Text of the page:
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While freezing winter temperatures keep most adults indoors to escape the cold, we know that children may want to play outside all day. The Minnesota Safety Council and Safe Kids Minnesota offer the following tips to help supervise children's play.

Frostbite. Being out in the cold without enough protection can result in frostbite. Be sure to:
  Dress children warmly in several layers of clothing. Children should wear boots, gloves or mittens and hat.
  Set reasonable time limits on outdoor play. Call children in periodically to warm up.
  Limit the amount of time that infants are outdoors when it is colder than 40 degrees F. Infants lose body heat quickly.

Ice skating. Children should skate only on approved areas. Check for posted signs or call local park and recreation departments to find a safe place to skate. Children should be taught to:
  Skate in the same direction as the crowd and avoid darting across the ice.
  Never skate alone.
  Learn basic skating skills, such as how to stop and fall safely.

Sledding. Parents and caregivers should look for:
  Gently sloping hills that are free of rocks and other obstacles and far from traffic. Hills should be covered with packed snow (not ice).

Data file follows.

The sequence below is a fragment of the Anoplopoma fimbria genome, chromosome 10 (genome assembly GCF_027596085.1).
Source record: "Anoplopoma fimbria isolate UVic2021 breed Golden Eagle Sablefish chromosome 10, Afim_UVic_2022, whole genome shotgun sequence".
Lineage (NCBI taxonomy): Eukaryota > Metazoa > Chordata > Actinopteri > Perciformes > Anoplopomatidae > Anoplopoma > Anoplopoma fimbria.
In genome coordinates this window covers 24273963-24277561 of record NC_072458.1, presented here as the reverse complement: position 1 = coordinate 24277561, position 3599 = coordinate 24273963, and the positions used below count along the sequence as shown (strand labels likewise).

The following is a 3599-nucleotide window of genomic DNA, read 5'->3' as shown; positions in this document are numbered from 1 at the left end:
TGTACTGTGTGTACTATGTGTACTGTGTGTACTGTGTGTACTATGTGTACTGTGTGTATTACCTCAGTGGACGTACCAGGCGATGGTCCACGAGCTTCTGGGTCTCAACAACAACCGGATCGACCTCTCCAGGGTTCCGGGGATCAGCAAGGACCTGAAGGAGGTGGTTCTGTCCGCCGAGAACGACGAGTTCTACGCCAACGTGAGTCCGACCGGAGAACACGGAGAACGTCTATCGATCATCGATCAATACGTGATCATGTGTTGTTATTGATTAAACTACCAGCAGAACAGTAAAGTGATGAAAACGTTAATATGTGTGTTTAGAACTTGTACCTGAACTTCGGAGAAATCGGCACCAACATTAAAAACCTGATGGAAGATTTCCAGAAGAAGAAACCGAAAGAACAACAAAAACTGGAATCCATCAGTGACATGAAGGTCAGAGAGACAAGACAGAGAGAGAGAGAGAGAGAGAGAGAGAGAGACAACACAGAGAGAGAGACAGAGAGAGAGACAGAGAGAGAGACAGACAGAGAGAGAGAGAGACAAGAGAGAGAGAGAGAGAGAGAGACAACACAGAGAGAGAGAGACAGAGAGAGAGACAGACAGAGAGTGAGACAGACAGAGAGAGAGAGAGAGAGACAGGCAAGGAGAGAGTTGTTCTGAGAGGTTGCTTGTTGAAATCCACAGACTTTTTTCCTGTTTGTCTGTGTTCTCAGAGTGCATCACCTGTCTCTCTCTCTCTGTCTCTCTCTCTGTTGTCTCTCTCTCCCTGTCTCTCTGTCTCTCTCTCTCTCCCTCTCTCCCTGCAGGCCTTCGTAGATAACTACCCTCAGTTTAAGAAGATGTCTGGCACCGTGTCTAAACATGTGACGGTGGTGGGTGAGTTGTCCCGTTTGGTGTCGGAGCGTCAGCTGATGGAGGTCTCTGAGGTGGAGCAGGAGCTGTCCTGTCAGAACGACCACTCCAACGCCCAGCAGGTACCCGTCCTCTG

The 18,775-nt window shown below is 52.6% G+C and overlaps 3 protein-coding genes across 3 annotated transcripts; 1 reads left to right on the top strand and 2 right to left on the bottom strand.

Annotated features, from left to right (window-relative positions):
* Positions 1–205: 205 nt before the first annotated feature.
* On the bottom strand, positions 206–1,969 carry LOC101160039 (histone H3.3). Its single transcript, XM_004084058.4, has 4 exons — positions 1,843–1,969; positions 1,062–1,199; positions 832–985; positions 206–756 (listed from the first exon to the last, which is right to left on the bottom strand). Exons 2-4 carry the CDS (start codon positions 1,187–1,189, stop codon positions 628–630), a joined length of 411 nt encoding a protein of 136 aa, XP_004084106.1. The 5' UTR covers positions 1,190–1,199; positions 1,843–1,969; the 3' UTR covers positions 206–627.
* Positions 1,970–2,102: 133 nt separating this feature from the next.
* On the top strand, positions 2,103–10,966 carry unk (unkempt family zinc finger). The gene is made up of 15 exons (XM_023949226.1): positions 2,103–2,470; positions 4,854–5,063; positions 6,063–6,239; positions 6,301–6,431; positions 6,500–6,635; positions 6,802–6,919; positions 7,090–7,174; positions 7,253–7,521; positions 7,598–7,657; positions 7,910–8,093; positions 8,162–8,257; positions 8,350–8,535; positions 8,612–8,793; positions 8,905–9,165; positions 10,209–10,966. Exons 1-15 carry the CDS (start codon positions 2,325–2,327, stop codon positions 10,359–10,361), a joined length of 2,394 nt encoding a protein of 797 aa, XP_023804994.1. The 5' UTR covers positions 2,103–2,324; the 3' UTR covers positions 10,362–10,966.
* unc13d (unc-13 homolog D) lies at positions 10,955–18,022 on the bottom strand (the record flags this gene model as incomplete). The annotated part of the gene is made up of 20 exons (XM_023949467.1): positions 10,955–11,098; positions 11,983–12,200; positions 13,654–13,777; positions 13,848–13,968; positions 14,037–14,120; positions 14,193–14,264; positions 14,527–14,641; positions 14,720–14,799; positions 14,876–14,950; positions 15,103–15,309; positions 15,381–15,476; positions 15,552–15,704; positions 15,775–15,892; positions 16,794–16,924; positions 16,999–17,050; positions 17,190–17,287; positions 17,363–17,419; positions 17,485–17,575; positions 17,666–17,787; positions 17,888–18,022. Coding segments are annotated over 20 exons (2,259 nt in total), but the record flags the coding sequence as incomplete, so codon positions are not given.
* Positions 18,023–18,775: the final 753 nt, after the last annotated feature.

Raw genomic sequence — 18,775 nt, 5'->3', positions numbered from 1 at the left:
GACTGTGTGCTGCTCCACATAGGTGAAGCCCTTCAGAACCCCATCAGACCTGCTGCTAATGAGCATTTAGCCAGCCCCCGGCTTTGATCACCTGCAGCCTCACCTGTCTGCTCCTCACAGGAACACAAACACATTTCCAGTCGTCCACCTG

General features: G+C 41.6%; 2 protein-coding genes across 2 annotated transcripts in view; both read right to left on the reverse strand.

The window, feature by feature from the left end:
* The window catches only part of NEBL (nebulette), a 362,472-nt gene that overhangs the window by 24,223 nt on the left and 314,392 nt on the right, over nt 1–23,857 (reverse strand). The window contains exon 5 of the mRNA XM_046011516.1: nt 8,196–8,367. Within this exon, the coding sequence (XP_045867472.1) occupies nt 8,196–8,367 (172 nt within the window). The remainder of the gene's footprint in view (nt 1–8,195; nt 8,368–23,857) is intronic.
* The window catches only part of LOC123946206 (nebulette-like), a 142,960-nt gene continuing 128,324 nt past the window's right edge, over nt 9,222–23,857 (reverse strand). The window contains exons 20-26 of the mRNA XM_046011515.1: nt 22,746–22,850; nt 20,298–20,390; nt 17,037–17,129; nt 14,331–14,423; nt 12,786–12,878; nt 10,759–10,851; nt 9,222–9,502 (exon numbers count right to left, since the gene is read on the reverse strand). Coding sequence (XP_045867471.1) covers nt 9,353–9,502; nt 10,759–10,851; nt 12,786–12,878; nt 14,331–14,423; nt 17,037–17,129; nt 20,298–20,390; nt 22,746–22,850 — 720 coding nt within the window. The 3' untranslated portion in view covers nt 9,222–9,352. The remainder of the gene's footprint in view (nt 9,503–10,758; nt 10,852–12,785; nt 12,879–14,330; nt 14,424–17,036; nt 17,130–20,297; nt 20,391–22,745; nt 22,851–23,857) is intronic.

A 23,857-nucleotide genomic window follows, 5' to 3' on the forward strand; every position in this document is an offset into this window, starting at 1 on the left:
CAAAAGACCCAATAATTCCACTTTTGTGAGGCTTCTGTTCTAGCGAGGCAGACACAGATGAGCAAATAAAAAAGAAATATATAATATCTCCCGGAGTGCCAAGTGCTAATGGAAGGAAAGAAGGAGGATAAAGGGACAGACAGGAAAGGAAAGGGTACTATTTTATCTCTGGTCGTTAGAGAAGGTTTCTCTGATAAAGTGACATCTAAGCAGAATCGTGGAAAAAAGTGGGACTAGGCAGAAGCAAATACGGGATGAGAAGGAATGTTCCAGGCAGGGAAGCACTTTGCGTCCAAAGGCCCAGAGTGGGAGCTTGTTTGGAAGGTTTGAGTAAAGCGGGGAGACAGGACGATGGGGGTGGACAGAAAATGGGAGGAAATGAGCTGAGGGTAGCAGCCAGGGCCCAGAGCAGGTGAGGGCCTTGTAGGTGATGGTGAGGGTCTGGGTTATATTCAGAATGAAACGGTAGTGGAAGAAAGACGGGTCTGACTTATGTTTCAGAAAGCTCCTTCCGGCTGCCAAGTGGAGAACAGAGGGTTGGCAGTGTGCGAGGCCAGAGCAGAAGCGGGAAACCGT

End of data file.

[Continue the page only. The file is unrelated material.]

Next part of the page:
Sturdy and safe equipment, with no sharp or jagged edges.
  Energy absorbing pads on sled seats. Teach children it's better to sit up while riding downhill  lying flat increases the chance of head and abdominal injuries.
  Easy steering. Remind children never to ride on a sled that is being pulled by a car.

Snow skiing and snowboarding. Parents should make sure that children:
  Take at least one skiing or snowboarding lesson to start off on the right track. Follow posted signs and rules.
  Use caution when entering or exiting the ski lift.
  Be aware of other people on the slope, and never ski alone. Young children should always be supervised by an adult.
  Wear sunglasses and sunscreen even on cloudy days.
  Kids  or caregivers  who become distracted or irritable, or begin to hyperventilate, may be suffering from hypothermia, or they may be too tired to participate safely in winter sports. They need to go indoors to warm up and rest.

  It is recommended that children under 6 not ride a snowmobile, and youth under 16 should use extreme caution if driving one. (The American Academy of Pediatrics strongly recommends drivers be age 16 or older.)
  All snowmobile drivers and passengers should wear helmets designed for high-speed motor sports.
  Like any vehicle, snowmobiles have the potential of turning into deadly machines if not handled properly. Minnesota law requires certification training in the proper use and handling of snowmobiles. For more information on state snowmobile regulations, visit the Minnesota Department of Natural Resources website at

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